"For more than two thousand years, political and business leaders have drawn inspiration from the ancient Chinese classic, the Tao Te Ching. It has endured because its principles about the patterns of living systems--the flow of energy that occurs in the natural world as well as in families, relationships, businesses, and nations--are as true today as they were centuries ago. The Tao acknowledges that the world is constantly changing, and a Tao leader must how to blend these changes into new patterns of harmony.
A Tao leader is not someone who knows all the answers--in today's world that is impossible. Instead, he or she is someone who can assess a situation, bring people together, build consensus, and discover solutions that draw upon the talents of everyone involved. A Tao leader is a facilitator, communicator, and team builder who realizes that our greatest resources are our minds and hearts, together with those of the people around us..
Tao leaders don't shrink from the unknown, they embrace it. Living on the edge, leading from the edge, they respond to uncertainty by seeking their balance in dynamic interaction with the challenges of life.
In The Tao of Personal Leadership, Diane Dreher combines the ancient wisdom of the Tao Te Ching with lessons from successful leaders, past and present, to provide us with new approaches to conflict resolution, community building, empowerment and growth, and renewal. The Tao of Personal Leadership shows how we can all become leaders, courageous and resourceful individuals who make leadership an art: challenging and inspiring those around us to fulfill humanity's highest potential."
Entrepreneur: "West meets East in Diane Dreher's intriguing The Tao of Personal Leadership (HarperBusiness, $13 paper). Yes, the title alone may raise your skepticism barometer a few degrees--but The Tao of Personal Leadership is genuinely rewarding. 'In contrast to modern books on leadership that focus on power plays, one-minute solutions, clever strategies and game plans, The Tao Te Ching affirms personal leadership, the enduring power of character,' writes Dreher of the 2,000-year-old Chinese classic in which sage Lao-tzu illuminated the Taoist philosophy of life.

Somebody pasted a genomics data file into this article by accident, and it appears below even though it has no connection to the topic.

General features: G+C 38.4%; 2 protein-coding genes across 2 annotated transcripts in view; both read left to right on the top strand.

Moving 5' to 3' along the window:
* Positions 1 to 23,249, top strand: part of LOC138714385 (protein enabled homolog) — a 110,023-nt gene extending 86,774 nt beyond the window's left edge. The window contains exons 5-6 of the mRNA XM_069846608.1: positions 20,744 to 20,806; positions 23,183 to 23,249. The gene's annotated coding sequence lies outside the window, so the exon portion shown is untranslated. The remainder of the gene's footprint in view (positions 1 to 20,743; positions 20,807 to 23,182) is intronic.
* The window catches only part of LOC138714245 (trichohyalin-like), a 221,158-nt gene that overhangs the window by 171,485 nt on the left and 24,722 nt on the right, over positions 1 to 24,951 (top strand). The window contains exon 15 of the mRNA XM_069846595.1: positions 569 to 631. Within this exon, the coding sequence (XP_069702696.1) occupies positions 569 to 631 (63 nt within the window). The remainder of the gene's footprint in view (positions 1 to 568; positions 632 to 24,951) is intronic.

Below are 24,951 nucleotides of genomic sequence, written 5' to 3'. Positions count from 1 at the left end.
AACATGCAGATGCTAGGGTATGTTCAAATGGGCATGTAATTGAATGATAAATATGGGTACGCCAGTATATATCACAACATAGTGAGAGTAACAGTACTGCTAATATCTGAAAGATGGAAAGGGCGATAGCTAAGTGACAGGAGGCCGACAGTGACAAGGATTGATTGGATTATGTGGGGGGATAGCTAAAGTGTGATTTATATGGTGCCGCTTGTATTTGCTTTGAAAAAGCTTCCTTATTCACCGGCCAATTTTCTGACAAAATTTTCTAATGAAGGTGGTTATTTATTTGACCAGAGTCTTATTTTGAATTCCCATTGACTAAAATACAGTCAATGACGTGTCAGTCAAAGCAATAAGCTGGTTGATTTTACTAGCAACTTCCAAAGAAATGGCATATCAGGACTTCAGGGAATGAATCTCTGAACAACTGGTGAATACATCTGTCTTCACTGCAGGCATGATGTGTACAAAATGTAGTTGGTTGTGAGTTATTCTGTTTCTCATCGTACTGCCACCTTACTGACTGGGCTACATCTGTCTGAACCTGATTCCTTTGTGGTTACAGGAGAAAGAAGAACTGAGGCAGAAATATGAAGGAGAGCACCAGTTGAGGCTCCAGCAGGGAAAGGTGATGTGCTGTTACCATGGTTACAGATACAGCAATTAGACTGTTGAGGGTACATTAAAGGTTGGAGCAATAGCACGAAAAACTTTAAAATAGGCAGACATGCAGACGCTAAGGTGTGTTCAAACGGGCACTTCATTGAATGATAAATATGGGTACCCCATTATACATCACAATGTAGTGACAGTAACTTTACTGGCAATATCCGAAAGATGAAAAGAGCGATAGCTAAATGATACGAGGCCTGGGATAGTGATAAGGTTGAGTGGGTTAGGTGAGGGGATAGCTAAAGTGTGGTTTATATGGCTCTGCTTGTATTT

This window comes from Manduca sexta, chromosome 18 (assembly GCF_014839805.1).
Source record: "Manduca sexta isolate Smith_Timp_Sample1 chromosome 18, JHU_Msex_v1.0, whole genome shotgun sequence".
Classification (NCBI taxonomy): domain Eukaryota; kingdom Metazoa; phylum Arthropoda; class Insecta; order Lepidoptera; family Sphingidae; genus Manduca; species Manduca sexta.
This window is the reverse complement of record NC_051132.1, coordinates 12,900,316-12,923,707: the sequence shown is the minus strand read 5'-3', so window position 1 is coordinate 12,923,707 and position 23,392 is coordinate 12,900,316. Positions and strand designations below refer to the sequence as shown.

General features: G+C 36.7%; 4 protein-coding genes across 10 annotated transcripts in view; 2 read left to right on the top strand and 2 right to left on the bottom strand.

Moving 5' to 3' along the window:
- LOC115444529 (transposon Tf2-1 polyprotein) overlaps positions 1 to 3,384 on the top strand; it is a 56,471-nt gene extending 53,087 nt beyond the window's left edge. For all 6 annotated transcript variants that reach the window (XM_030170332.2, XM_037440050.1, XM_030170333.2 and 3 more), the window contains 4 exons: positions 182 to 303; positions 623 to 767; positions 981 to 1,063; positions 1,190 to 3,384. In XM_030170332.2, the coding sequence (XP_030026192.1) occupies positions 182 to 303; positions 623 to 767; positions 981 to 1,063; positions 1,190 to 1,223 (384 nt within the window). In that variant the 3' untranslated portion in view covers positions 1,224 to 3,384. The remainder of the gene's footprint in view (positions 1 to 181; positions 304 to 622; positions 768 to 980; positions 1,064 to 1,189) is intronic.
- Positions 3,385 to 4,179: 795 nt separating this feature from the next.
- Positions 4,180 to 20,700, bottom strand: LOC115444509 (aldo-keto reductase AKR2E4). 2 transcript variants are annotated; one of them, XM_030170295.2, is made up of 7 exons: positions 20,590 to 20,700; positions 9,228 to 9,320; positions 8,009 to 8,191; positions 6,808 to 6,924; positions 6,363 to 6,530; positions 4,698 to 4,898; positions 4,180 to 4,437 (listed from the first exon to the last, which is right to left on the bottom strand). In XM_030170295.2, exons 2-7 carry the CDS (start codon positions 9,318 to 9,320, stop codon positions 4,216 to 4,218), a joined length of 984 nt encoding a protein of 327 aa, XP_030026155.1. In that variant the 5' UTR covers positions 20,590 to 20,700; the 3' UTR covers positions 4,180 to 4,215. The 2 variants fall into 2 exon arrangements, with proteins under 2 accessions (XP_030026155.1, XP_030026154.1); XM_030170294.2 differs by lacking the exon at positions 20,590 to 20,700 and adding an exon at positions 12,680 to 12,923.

And, truly, character is what lies at the heart of this book. 'Becoming a Tao leader means daring to take risks,' Dreher asserts. 'It means making mistakes and then returning to the music. It is the courage to live with integrity, to be honest, to live what we believe, in the dozens of small choices we make each day.'
As you might imagine, Dreher quotes liberally from the Tao Te Ching throughout The Tao of Personal Leadership. As you might not imagine, the quotes themselves are fairly easy to understand and infinitely relevant to modern-day leadership."
Amazon.Com Business and Investment Editor: "The 81 simple but profound poems of the Tao Te Ching have provided inspiration and guidance for some 2,500 years. Now, educator and consultant Diane Dreher has reinterpreted the timeless observations of Lao-Tzu in an effort to give postmodern business leaders a novel yet practical road map to corporate management and personal fulfillment. The result, The Tao of Personal Leadership, proves the advice of the ancient Chinese philosopher is as relevant today as when it was written."